105. If the agent is careless, and does not take a receipt for the money which he gave the merchant, he cannot consider the money as his own.
106. If the agent accept money from the merchant, but have a qua
el with the merchant (denying the receipt), then shall the merchant swear before God and witnesses that he has given this money to the agent, and the agent shall pay him three times the sum.
108. If a tavern-keeper (feminine) does not accept corn according to gross weight in payment of drink, but takes money, and the price of the drink is less than that of the corn, she shall be convicted and thrown into the water.
109. If conspirators meet in the house of a tavern-keeper, and these conspirators are not captured and delivered to the court, the tavern-keeper shall be put to death
129. If a man's wife be surprised (in flagrante delicto) with another man, both shall be tied and thrown into the water, but the husband may pardon his wife and the king his slaves.
132. If the "finger is pointed" at a man's wife about another man, but she is not caught sleeping with the other man, she shall jump into the river for her husband.
142. If a woman qua
els with her husband, and say: "You are not congenial to me," the reasons for her prejudice must be presented. If she is guiltless, and there is no fault on her part, but he leaves and neglects her, then no guilt attaches to this woman, she shall take her dowry and go back to her father's house
143. If she is not innocent, but leaves her husband, and ruins her house, neglecting her husband, this woman shall be cast into the water.
195. If a son strikes his father, his hands shall be hewn off.
196. If a man put out the eye of another man, his eye shall be put out. [ An eye for an eye ]199. If he put out the eye of a man's slave, or
eak the bone of a man's slave, he shall pay one-half of its value.
200. If a man knocks out the teeth of his equal, his teeth shall be knocked out. [ A tooth for a tooth]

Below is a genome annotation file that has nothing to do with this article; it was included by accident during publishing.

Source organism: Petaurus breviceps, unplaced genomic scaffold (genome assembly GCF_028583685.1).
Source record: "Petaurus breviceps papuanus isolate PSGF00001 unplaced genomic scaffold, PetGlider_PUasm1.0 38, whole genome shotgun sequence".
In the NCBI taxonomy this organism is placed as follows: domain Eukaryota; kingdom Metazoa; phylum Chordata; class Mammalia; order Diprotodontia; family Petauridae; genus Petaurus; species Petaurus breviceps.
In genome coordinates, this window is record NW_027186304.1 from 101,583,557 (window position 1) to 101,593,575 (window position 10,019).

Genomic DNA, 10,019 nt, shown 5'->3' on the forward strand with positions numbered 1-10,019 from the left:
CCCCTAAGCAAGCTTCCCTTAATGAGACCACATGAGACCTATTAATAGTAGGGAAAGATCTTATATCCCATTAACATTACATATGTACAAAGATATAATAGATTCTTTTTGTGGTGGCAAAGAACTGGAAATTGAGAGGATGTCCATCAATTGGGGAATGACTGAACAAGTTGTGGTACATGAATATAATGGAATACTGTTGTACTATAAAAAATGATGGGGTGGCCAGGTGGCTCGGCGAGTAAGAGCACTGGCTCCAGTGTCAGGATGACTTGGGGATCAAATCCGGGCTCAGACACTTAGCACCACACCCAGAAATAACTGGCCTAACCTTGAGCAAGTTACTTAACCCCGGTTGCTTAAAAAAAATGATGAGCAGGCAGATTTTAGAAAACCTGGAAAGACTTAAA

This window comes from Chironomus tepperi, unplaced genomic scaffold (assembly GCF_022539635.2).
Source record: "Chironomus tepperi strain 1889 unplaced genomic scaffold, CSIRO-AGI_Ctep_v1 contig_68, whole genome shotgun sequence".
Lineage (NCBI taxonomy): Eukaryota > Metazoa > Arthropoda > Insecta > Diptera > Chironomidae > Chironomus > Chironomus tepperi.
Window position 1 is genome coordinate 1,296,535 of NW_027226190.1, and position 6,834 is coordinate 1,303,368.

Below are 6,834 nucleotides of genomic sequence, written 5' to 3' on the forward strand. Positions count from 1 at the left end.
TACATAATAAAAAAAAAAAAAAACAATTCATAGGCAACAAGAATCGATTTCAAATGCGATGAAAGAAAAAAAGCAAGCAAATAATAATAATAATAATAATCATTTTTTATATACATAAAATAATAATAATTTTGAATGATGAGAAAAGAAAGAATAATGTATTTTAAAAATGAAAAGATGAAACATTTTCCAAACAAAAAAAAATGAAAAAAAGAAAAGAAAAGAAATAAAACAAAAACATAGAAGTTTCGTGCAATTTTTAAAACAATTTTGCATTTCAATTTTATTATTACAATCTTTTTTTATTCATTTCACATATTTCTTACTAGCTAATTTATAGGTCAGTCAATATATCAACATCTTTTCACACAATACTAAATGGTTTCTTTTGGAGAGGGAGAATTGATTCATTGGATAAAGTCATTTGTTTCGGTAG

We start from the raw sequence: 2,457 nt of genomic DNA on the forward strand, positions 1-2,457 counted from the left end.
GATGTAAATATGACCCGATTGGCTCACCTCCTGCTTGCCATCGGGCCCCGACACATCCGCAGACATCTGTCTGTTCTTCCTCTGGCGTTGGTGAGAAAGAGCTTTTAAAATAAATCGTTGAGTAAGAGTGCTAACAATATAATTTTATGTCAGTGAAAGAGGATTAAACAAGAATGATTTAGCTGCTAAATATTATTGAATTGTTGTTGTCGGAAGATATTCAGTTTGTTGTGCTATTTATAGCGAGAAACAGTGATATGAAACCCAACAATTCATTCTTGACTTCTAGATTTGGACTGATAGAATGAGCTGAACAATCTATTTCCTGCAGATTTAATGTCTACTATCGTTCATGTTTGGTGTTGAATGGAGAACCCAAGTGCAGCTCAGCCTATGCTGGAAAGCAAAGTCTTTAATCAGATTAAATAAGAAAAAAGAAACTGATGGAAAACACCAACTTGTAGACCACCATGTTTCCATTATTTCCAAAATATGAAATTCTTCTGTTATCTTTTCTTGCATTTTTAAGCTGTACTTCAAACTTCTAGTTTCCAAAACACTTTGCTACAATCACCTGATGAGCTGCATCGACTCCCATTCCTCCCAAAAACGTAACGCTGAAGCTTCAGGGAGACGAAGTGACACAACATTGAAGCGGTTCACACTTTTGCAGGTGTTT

SOURCE: Hammurabi’s Code of Laws. Translated by L.W. King
Answered 1 days After Nov 16, 2023


Deblina answered on Nov 18 2023
18 Votes
Table of Contents
Insights into Mesopotamian Society from Hammurabi's Code    3
References    6
Insights into Mesopotamian Society from Hammurabi's Code
Hammurabi's Code, a set of laws created around 1754 BCE, offers invaluable insights into the societal structure, values, and norms of ancient Mesopotamia. Analyzing these provisions provides a window into Mesopotamian society during Hammurabi's time, specifically concerning commerce, gender roles, social stratification, ma
iage, property, and family.
Firstly, the provisions regarding commerce in Hammurabi's Code indicate a developed economic system in Mesopotamia. Articles 104 and 105 emphasize the importance of receipts in commercial transactions, demonstrating an understanding of trade practices and a desire to maintain fairness and accountability. The severity of punishment for an agent's carelessness (Article 105) underscores the significance of honoring agreements in business dealings. This suggests a structured commercial environment with established norms for trade (Baird, 2021).
Secondly, the Code sheds light on gender and social stratification. Article 108, addressing a tavern-keeper's duties, implies the presence of female entrepreneurs in commercial activities. However, the stringent punishment for failure to accept corn as payment underscores societal expectations for fairness in trade and possibly a controlled economic...